You see, Christmas is no longer about draining American pockets so that

China can build another glittering city. Christmas is now about caring about

US, encouraging American small businesses to keep plugging away to follow

their dreams. And, when we care about other Americans, we care about our

communities, and the benefits come back to us in ways we couldn't imagine.

Please make THIS the new American Christmas tradition.

11 comments:

dc said...

Our minds run down the same road here. I just posted this on my blog today after I got it in an e-mail. If we could all just follow thru. We don't exchange gifts in our family, well maybe for the babies, but for the adults we are drawing names from a tree at city hall of residents in the nursing home locally.

Joyce Ann said...

I have all my Christmas packaged and ready to go because we will be in AZ and not home with the family. Tried really hard to live up to what your post is asking. Wasn't really that hard just had to start early, when going to craft fairs and such through the summer always on the lookout, use restaurant gift cert's and some home made jelly's and jam's. The hardest for me are the little ones, I did buy clothes and I know none of them were American made. I have to work on that for next year.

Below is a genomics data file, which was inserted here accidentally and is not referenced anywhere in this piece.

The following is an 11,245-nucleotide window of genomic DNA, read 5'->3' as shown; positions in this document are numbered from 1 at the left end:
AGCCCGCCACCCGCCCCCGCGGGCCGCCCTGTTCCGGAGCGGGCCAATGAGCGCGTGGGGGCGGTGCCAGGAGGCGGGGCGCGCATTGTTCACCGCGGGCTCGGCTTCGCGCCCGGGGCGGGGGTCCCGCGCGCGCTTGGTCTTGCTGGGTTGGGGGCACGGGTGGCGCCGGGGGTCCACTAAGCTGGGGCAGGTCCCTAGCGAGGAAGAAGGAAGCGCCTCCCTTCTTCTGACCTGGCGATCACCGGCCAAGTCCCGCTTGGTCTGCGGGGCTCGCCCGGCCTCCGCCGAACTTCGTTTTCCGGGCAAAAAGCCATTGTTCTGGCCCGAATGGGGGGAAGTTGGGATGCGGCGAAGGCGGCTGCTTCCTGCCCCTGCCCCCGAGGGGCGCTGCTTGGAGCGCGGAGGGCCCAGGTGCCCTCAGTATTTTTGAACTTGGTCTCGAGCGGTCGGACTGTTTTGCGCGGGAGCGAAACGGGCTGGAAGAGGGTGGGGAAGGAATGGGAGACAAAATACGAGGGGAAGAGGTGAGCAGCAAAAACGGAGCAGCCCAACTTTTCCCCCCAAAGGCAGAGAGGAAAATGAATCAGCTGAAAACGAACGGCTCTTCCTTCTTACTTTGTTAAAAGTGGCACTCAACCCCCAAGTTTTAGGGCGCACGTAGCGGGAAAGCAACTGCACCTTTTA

Happyone:-) said...

All great gift ideas. : )
Would be nice if everyone did this.

Linda Medrano said...

These are all fantastic ideas. I am happy you made these points. You are so right Val!

Mary said...

You go girl! This is really a terrific post, all very nice and thoughtful gifts.

Beau's Mom said...

My first husband was cruel, and when he realized my daughter and I tried to enjoy Christmas (as if THAT was possible) he declared we were not to put up decorations or buy gifts.

Time passed and I started liking looking at Christmas as just another day.

Now? You couldn't pay me enough to pretend it's anything other than just another day.

Just Stuff From a Boomer said...

These are all wonderful ideas and you are so right. I have long told my girls (who are really women now) I would much rather have an IOU for a clean kitchen floor, a home done manicure, etc,... when they were young. Now, all of your ideas are good.

Just between you and I ( I am bedazzling a mirror I got at a flea market, painted black and am cementing and hot gluing old broaches, necklaces, pearls, all over the frame for my youngest daughter) She loves all the bling!

gayle said...

This post is Awesome!!! Thank you thank you for such great ideas!

desert dirt diva said...

Hey val, I was just over at lenas blog and I seen your name, gosh its been to long.......

ordinaryjanet said...

That's a good idea, and if you run out of local ideas, try finding something made in the USA-you can Google it.

Joy Des Jardins said...

This was a good post Val. I've told my kids I really don't need anything this year...but I'd love it if they found someone to plant a beautiful lilac bush, Japanese Maple, or something in my front yard where a tree was taken down a couple of years ago. Weird huh...but it's been on my mind. ~Joy